Underdogs don’t always win. They’re not supposed to. The odds are stacked deeply against them and to pull it off would be a miracle. That’s why we root for the underdog. That’s why it’s so powerful when they do win.
Enter Hollywood. The underdog myth is so prevalent it would be easy to think that underdogs always win. That they’re supposed to. All it takes is heart and a three-minute montage of effort set to a catchy rock tune. Suddenly the hero is as masterfully adept as the villain who has spent a lifetime at their craft.
It makes for a great story. Who among us can’t identify with feeling outclassed, mistreated by jerks, held down by the cruel and incompetent boss, played the fool by circumstances beyond our control, or being the victim of an unjust world? We’ve all been there at some moment.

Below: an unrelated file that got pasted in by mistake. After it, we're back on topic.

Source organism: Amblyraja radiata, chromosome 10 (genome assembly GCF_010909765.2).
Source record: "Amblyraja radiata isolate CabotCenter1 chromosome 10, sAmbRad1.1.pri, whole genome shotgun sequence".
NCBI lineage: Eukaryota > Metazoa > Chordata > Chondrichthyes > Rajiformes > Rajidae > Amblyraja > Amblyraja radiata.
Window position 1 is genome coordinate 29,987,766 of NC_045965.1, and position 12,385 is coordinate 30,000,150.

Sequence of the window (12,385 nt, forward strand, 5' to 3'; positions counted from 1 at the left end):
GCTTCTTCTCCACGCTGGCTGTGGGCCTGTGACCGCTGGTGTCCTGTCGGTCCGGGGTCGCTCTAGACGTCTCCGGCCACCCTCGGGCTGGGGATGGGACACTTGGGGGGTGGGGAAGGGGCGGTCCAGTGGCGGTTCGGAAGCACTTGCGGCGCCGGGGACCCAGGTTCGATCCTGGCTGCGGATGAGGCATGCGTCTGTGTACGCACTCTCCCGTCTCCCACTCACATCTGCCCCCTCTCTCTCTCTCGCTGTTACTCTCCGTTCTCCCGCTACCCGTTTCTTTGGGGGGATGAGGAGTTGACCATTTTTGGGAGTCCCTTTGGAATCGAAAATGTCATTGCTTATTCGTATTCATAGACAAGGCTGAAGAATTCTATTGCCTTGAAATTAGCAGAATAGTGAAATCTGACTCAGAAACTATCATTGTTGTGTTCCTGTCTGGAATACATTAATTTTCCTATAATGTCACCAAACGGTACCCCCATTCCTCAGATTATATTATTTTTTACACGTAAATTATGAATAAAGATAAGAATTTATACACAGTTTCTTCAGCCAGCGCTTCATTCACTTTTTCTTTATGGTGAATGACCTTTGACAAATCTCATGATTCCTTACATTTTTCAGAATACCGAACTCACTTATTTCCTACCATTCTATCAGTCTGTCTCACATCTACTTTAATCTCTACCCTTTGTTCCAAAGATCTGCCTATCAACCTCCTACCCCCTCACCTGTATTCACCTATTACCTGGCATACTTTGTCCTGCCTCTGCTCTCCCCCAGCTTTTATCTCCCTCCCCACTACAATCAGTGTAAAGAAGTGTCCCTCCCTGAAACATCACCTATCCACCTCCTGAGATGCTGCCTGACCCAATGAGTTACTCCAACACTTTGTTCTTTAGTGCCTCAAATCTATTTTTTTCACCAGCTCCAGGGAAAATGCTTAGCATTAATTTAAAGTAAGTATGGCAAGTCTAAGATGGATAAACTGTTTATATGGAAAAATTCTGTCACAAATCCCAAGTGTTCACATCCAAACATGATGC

Then the credits roll and we return to the real world. A place that can be as mean, vile, nasty, and indifferent as it can be beautiful, loving, caring, and inspiring. And we try to muddle through because we don’t have the answers and the world is bigger than us and feels overwhelming.
When a movie ends, it ends. There is a happily ever after or at least a resolution and a stopping point. In real life EVERY MOMENT IS A NEW BEGINNING and we don’t know how it ends because it is always beginning again.
We take actions and we make choices and we don’t know if it’s the right one or not. What career, what job, what city, what spouse? We will never know what might have been, only where we are now. And we’ll never know if today’s decisions are right until tomorrow (and sometimes tomorrow is a long ways off).
That’s what your employees are feeling. Your customers. Your boss and your kids.
Everyone wants to be the hero of their story. No one thinks they are the villain. And we all feel like the underdog.